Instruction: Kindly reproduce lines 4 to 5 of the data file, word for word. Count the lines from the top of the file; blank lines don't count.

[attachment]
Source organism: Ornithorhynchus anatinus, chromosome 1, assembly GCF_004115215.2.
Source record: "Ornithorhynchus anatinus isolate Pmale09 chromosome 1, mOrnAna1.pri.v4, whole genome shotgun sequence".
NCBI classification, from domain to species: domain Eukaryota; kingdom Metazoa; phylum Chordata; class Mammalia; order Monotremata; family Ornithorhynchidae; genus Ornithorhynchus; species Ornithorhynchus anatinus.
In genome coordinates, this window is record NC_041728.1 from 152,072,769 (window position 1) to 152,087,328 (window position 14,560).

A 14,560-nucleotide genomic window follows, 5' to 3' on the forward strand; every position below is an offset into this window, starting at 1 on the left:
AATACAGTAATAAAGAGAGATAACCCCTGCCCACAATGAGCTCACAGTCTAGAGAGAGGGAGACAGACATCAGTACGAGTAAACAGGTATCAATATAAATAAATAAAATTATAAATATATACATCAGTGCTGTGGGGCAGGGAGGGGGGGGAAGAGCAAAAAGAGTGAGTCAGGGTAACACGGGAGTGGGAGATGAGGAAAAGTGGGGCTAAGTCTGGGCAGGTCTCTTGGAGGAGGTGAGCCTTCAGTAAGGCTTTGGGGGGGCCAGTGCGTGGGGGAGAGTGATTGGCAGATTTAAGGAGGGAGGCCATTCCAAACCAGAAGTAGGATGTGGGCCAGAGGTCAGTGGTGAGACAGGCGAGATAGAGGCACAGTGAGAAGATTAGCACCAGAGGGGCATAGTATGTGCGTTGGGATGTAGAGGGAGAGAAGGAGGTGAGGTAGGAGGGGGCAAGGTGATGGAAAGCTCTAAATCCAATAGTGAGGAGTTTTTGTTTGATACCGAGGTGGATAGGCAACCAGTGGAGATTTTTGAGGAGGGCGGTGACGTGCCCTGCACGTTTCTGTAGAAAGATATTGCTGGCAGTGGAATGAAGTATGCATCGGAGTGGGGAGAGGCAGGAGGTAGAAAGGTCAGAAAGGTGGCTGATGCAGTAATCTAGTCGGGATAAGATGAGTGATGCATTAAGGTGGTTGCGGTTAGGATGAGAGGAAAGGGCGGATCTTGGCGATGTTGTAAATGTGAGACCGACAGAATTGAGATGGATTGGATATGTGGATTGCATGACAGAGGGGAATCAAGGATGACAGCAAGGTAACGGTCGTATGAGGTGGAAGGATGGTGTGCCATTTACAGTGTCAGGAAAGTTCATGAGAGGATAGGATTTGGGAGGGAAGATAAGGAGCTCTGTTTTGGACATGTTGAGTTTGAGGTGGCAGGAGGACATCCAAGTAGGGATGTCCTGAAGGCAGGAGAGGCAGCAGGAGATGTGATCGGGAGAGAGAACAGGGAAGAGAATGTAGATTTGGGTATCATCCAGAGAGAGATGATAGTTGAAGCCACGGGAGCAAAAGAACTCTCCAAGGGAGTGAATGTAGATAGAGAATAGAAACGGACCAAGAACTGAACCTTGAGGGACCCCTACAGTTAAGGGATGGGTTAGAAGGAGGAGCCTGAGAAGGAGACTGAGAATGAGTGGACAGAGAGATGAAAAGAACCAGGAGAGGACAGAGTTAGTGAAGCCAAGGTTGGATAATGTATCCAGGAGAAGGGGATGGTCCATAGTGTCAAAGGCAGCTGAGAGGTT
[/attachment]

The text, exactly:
In genome coordinates, this window is record NC_041728.1 from 152,072,769 (window position 1) to 152,087,328 (window position 14,560).

A 14,560-nucleotide genomic window follows, 5' to 3' on the forward strand; every position below is an offset into this window, starting at 1 on the left: